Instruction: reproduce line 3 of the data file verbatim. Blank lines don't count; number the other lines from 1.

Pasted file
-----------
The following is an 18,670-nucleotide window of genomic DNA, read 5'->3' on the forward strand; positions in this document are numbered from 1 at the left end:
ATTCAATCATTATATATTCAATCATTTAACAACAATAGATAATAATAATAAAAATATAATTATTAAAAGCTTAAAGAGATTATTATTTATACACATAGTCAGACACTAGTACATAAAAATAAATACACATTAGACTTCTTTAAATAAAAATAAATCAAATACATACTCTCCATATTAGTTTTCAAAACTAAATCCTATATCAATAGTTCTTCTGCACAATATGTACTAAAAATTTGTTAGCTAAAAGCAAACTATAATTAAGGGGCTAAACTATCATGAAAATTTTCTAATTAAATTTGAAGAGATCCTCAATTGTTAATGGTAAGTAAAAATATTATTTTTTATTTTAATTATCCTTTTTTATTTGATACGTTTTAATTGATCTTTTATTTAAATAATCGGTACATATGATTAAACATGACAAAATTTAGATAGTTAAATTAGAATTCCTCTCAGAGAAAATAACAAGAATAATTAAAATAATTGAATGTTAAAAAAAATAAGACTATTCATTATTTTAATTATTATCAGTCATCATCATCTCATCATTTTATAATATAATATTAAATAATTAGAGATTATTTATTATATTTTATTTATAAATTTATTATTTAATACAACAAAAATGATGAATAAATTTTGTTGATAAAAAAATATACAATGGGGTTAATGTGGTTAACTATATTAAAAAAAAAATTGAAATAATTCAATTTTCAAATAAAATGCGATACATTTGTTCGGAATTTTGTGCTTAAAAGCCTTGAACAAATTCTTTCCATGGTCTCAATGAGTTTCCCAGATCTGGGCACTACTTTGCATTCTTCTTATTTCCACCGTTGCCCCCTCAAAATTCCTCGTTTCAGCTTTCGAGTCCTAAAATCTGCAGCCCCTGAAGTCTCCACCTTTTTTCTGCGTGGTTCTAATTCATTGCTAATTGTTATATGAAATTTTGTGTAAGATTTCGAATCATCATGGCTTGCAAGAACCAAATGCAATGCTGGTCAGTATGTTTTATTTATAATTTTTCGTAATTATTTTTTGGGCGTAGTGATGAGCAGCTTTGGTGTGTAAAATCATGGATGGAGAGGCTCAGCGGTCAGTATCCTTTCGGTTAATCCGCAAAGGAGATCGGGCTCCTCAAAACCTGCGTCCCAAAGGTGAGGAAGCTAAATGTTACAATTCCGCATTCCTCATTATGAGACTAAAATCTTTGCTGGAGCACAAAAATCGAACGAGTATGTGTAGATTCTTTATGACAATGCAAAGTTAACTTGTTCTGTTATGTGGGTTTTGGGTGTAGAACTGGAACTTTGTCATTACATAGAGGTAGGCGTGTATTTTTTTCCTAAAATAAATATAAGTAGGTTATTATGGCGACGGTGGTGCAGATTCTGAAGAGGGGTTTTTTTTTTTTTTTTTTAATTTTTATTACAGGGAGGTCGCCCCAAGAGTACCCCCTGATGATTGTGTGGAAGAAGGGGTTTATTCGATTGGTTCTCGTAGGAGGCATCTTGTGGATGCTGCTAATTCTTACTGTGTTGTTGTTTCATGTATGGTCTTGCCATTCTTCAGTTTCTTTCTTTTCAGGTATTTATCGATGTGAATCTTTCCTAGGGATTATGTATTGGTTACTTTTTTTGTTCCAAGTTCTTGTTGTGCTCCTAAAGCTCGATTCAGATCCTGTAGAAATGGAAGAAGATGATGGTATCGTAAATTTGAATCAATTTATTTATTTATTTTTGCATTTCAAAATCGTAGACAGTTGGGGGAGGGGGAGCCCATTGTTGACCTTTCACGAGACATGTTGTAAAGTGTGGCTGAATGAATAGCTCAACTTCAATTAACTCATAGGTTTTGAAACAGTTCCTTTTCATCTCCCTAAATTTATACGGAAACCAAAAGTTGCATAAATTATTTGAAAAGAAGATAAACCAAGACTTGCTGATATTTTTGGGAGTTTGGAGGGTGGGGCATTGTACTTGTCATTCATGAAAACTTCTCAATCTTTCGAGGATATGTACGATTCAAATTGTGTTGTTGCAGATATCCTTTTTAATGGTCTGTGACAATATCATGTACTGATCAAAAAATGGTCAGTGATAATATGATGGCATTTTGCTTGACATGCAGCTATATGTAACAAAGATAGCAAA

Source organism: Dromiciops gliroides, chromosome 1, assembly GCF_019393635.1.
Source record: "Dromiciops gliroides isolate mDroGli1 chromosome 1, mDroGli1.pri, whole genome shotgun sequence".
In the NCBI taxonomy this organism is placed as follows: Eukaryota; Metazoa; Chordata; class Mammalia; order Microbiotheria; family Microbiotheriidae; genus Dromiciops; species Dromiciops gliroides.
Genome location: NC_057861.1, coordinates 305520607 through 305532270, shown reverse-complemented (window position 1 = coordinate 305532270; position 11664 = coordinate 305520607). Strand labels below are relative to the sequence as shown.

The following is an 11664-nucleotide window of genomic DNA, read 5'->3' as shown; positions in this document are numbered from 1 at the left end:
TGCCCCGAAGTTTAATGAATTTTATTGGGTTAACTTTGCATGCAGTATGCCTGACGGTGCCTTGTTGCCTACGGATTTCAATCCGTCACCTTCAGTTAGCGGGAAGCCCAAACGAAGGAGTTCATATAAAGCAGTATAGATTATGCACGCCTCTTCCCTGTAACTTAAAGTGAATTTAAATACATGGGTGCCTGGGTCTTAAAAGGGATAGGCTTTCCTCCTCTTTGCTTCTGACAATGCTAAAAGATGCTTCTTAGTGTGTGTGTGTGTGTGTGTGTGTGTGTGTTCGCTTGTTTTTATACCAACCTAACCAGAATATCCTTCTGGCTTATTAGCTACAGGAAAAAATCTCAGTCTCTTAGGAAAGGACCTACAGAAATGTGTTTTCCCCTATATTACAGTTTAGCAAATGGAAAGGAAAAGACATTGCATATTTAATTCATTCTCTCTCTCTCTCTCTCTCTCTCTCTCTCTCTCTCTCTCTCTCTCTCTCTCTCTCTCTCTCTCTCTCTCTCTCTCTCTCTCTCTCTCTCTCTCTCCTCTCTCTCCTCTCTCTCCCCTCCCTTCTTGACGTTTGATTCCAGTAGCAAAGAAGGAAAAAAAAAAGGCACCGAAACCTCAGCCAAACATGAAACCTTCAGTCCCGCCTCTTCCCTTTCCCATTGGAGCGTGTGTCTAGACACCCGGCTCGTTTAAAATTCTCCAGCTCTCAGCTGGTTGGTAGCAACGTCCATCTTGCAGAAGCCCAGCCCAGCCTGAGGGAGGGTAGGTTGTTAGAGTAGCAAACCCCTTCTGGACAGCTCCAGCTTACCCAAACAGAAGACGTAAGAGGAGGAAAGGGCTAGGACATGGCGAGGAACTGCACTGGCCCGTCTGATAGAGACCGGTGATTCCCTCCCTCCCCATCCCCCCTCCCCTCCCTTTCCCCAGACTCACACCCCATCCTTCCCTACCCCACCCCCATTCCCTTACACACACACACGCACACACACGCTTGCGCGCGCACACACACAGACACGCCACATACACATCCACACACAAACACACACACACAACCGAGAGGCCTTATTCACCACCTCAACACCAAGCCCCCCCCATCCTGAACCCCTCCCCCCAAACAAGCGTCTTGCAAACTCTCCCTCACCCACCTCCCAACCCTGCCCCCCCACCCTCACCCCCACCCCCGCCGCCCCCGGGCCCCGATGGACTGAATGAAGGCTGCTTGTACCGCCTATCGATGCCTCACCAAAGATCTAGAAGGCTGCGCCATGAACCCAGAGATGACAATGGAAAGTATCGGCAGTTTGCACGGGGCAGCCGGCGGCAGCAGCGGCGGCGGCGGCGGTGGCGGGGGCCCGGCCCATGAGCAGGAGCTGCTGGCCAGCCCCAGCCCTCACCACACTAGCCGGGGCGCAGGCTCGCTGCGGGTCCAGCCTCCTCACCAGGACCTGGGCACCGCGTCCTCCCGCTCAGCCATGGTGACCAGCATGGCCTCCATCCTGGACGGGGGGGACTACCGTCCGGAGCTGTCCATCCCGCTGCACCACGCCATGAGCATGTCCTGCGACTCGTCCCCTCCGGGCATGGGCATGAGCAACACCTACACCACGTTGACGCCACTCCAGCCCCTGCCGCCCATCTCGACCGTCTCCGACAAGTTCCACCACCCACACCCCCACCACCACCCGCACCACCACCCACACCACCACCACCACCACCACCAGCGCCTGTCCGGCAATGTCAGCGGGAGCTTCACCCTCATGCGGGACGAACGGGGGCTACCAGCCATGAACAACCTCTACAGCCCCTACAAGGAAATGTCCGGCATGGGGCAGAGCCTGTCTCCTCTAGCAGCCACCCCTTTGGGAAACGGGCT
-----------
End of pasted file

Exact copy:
Source organism: Dromiciops gliroides, chromosome 1, assembly GCF_019393635.1.